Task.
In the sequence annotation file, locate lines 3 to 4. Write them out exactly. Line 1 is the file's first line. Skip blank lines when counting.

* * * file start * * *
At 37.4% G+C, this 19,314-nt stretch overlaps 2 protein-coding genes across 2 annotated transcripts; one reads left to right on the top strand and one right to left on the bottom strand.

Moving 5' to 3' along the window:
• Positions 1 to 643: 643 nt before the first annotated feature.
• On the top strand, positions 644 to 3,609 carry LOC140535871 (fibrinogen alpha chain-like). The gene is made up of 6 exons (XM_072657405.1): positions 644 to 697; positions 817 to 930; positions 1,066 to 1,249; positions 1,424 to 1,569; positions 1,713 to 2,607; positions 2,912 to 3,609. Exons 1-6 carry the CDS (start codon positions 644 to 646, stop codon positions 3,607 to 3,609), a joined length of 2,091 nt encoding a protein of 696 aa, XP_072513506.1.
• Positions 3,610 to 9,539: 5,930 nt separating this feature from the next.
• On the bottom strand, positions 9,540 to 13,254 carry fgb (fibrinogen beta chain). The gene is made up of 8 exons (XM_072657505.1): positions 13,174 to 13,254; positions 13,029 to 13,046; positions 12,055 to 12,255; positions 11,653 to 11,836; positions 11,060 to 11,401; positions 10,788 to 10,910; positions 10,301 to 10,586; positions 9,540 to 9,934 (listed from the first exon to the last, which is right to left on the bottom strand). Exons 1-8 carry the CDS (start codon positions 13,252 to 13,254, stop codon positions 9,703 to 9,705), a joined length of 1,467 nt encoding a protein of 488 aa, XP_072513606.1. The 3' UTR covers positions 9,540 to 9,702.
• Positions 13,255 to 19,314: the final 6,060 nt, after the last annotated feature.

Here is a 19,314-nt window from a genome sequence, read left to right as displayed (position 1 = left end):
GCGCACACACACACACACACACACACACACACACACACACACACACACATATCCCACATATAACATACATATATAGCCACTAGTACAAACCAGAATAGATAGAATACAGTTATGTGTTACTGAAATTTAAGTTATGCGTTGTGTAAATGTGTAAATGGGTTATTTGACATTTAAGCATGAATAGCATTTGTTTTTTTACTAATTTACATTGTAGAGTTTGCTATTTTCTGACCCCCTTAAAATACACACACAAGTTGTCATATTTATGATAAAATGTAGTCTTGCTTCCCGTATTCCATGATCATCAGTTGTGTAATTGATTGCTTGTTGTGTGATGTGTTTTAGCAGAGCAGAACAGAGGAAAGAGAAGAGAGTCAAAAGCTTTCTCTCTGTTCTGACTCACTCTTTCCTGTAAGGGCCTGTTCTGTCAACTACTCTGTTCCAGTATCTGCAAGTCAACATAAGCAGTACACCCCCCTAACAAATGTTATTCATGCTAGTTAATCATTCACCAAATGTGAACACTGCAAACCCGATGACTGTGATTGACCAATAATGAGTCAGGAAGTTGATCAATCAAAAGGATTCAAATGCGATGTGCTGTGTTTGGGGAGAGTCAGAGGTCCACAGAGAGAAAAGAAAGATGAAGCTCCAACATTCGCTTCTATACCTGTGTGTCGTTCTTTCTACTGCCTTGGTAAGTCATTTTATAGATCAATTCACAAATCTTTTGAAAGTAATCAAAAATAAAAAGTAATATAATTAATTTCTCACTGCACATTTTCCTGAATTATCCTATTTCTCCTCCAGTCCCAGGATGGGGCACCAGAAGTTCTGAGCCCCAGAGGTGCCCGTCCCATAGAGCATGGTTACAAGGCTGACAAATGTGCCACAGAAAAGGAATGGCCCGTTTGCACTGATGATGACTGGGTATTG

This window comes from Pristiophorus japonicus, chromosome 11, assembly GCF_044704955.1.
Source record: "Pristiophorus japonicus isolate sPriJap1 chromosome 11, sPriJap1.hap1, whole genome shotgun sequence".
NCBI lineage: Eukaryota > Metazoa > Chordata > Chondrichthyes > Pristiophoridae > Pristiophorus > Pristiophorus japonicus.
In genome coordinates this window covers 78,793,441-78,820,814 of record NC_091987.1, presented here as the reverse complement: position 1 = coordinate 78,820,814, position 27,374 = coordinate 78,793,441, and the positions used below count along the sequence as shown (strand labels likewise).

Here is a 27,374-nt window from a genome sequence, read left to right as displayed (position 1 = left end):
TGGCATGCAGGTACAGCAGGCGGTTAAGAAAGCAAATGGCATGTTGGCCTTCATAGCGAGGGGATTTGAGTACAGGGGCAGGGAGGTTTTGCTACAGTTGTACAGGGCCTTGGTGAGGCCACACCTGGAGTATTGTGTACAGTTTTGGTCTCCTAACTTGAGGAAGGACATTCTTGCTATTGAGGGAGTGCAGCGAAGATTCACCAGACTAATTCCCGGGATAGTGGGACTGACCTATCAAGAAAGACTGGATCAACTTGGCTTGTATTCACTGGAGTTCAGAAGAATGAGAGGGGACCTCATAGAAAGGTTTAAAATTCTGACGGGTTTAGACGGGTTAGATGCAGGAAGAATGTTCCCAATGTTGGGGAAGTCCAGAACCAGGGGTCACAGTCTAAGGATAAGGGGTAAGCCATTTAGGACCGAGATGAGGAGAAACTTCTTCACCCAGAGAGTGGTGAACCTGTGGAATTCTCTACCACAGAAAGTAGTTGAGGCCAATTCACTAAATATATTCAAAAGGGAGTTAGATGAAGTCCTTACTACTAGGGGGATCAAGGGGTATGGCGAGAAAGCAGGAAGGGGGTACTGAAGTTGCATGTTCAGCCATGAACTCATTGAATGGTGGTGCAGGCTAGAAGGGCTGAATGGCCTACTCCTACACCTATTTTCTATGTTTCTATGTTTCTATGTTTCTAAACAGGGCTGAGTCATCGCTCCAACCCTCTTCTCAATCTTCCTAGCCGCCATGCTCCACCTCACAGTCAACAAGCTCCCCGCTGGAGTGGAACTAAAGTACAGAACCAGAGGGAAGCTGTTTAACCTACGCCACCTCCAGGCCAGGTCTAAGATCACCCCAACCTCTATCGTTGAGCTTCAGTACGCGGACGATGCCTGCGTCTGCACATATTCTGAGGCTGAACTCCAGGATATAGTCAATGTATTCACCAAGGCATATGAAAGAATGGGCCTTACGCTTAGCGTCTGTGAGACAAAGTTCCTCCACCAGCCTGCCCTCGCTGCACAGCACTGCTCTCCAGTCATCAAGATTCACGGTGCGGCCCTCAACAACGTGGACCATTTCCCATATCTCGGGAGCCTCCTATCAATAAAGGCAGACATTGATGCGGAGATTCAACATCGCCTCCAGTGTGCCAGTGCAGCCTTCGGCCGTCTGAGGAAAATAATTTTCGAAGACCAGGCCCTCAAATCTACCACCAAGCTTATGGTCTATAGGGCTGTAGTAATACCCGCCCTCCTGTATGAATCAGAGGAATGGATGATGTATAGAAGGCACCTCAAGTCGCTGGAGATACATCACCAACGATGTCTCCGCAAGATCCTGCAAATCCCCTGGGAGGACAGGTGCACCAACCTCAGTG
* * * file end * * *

• Positions 1 to 643: 643 nt before the first annotated feature.
• On the top strand, positions 644 to 3,609 carry LOC140535871 (fibrinogen alpha chain-like). The gene is made up of 6 exons (XM_072657405.1): positions 644 to 697; positions 817 to 930; positions 1,066 to 1,249; positions 1,424 to 1,569; positions 1,713 to 2,607; positions 2,912 to 3,609. Exons 1-6 carry the CDS (start codon positions 644 to 646, stop codon positions 3,607 to 3,609), a joined length of 2,091 nt encoding a protein of 696 aa, XP_072513506.1.